An electrifying tale that will leave you spinning! Here unfolds the incredible journey of a Cortland man who would outshine the sun and out-navigate the stars.
Location #1: The Birthplace of a Great Inventor at the Intersection of Telephone Rd. Ext and Lower Cincinnatus
“Elmer Sperry’s mother died at the birth of her only child,” and so begins the epic biography of Elmer Ambrose Sperry. (Biographical Memoir of Elmer Ambrose Sperry, pg. 3)
Born on the Burst family farm, nestled on Lower Cincinnatus Rd, in Cincinnatus, NY, only his mother and her parents were present to witness his birth. Mary Burst, a local schoolteacher, brought Elmer Ambrose into the world, on October 12, 1860, without her beloved husband at her side. Her husband, Stephen Sperry, was traveling for work, ignorant of the tragedy that would unfold. The following day, due to complications suffered in childbirth, Mary Burst Sperry slipped off her mortal coil. Heartbroken, Elmer’s grandparents and widowed Aunt Helen would become his primary caretakers.
Despite the dark shadows lingering over his first days, Elmer grew to be a bright and playful boy. His father, Steven, “was a hard-working man with a decided leaning toward machinery.” Though his work for the Cortland Wagon Co. regularly took him throughout the seven valleys, even as far as New York City and Chicago, his influence on his son was clear from a young age. (Cortland County Chronicles pg. 75)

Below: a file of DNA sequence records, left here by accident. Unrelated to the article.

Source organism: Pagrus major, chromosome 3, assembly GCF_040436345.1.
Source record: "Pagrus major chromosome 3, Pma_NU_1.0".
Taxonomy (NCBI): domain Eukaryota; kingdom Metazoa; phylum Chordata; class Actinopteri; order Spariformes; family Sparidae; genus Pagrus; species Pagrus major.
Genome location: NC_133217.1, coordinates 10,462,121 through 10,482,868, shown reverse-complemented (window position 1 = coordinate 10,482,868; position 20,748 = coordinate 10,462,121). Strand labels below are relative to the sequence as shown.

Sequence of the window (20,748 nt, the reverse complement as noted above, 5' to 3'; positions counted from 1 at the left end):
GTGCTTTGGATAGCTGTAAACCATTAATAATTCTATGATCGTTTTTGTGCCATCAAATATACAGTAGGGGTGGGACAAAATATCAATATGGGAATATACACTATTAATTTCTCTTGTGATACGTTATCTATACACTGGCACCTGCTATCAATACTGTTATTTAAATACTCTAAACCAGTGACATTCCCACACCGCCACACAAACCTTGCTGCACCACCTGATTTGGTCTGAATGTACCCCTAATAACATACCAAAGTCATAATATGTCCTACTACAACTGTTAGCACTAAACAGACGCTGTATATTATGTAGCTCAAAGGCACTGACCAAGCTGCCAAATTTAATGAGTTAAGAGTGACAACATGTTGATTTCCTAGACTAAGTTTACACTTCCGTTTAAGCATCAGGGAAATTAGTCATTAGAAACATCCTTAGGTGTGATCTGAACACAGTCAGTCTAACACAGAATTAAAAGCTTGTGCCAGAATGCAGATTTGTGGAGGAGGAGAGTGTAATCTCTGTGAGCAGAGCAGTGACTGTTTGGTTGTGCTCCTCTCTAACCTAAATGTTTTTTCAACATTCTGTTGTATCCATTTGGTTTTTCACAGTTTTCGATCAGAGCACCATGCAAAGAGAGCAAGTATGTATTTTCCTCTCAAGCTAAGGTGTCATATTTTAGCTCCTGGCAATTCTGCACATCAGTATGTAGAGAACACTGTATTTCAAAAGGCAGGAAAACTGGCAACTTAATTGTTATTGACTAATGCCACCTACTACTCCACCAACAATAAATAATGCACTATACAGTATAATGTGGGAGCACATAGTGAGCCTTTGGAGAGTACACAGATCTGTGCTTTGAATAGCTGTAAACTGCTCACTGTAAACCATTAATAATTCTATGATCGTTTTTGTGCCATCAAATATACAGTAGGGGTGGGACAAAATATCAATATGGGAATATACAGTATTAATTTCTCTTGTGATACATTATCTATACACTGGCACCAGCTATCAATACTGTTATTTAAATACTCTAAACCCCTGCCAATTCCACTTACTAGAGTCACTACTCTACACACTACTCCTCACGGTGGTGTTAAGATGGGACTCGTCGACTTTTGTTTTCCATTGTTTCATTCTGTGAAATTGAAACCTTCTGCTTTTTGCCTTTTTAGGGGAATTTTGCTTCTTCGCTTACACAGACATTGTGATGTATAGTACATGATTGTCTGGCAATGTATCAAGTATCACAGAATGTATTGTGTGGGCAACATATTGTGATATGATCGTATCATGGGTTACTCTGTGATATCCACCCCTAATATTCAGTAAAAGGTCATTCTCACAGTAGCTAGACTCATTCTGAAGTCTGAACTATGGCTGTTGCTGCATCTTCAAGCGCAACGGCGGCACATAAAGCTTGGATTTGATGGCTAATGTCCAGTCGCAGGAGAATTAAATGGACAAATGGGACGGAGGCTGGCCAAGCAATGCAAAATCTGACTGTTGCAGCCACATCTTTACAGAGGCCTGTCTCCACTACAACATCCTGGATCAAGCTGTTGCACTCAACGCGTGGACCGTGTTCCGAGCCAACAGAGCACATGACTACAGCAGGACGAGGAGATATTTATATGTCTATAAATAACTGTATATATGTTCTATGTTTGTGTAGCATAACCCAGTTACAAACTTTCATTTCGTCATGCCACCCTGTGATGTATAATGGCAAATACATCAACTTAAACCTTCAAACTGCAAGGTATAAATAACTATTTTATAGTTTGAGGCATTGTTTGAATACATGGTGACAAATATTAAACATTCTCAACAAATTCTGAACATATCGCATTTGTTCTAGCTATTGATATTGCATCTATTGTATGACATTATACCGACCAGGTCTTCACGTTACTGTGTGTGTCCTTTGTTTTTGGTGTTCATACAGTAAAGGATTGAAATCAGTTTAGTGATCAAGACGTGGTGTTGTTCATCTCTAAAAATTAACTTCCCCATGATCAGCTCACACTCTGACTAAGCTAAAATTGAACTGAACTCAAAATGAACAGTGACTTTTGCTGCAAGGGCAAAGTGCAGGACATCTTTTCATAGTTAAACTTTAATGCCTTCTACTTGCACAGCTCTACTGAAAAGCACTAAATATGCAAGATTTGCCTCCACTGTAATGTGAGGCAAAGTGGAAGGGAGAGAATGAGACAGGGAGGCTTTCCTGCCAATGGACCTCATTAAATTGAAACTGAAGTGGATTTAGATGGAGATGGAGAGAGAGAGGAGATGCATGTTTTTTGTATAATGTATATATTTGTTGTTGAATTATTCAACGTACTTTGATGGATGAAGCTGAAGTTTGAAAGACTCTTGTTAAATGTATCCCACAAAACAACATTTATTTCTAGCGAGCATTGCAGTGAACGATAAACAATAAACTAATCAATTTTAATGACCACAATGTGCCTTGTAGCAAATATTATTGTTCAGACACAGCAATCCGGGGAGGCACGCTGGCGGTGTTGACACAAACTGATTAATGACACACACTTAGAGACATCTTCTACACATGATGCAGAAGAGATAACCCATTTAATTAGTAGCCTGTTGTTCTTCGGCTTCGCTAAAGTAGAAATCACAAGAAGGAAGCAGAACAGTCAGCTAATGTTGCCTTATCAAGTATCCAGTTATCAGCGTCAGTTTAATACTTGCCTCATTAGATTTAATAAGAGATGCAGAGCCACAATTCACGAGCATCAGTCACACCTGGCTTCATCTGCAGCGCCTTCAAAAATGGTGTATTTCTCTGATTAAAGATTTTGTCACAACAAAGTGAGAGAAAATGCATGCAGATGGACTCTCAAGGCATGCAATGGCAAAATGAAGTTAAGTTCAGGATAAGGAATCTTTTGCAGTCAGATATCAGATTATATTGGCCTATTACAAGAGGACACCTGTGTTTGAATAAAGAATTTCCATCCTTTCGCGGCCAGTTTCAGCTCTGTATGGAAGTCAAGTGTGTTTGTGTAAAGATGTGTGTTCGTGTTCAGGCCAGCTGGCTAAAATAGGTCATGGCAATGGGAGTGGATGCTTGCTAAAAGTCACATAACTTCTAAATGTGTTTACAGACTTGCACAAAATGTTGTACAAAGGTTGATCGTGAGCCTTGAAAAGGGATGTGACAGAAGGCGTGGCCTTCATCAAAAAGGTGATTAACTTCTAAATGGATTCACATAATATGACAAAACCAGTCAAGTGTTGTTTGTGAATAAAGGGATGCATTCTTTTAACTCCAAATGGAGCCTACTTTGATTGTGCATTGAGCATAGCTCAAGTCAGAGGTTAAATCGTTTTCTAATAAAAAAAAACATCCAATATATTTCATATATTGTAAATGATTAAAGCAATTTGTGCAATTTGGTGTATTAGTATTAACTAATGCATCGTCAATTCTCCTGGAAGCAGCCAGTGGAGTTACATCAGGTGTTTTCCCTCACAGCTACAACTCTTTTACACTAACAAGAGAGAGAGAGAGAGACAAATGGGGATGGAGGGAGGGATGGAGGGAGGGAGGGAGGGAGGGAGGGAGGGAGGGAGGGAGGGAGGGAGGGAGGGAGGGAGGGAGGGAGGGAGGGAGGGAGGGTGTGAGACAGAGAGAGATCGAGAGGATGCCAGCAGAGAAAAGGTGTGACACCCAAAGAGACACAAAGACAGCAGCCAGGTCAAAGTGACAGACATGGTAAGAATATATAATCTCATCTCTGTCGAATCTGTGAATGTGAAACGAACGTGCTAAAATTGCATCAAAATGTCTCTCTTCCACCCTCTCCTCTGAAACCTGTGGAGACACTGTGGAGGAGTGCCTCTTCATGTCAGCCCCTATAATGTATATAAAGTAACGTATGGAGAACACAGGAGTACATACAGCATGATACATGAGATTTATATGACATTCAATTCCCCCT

“Young Sperry’s inventive bent showed itself early.” (Biographical Memoir of Elmer Ambrose Sperry, pg. 3) At the tender age of four, Elmer had built himself a toy truck from a box with working wheels and axles. By age six, he had invented a horseradish and nutmeg grater for his aunt. His childhood inventions included working miniature windmills and water wheels powered by the Tioughnioga River, which he sold as toys. Elmer’s future as an engineer, inventor, and entrepreneur were becoming evident.
Location #2: Cortland Normal School at Courthouse Park at Church Street, Cortland, NY 13045
Eventually, Elmer left behind the quiet family farm in Cincinnatus and moved in full-time with his aunt, Helen Willet, at 124 Main Street. The bustling City of Cortland was in its bloom, filled with industry, innovation and endless engineering marvels that fascinated young Sperry.
‘’Cortland had a variety of mills and other manufacturing establishments, and young Elmer Sperry haunted them. He asked the working men intelligent questions. He stored away in his mind all the answers and very soon had a compendium of general information he became able to come up with the right answers to difficult problems all on his own- all this when the average youngster of that age was solely interested in playing baseball or stealing apples.” (Cortland County Chronicles pg. 75)
Elmer was enrolled in Cortland Normal School and quickly impressed his teachers. The school was one of the first in the United States to offer instruction in electricity. Captivated, Elmer began constructing batteries in glass jars, utilizing insulated wire and wound coils, well before the practice became the norm. Impressed, the school allowed him to install electric bells to announce class changes and assemblies.
While still in primary school, Elmer became enraptured by the Physics Department’s great instrument case, brimming with scientific tools of every imaginable kind. Dr. Samuel J. Sornberger, head of the department, saw the potential in young Sperry and gave him the run of the laboratory. ‘’He was eventually allowed to make repairs to the equipment even before he reached the academic stage when he would have been viewing the machines for the first time.” (Cortland County Chronicles pg. 80)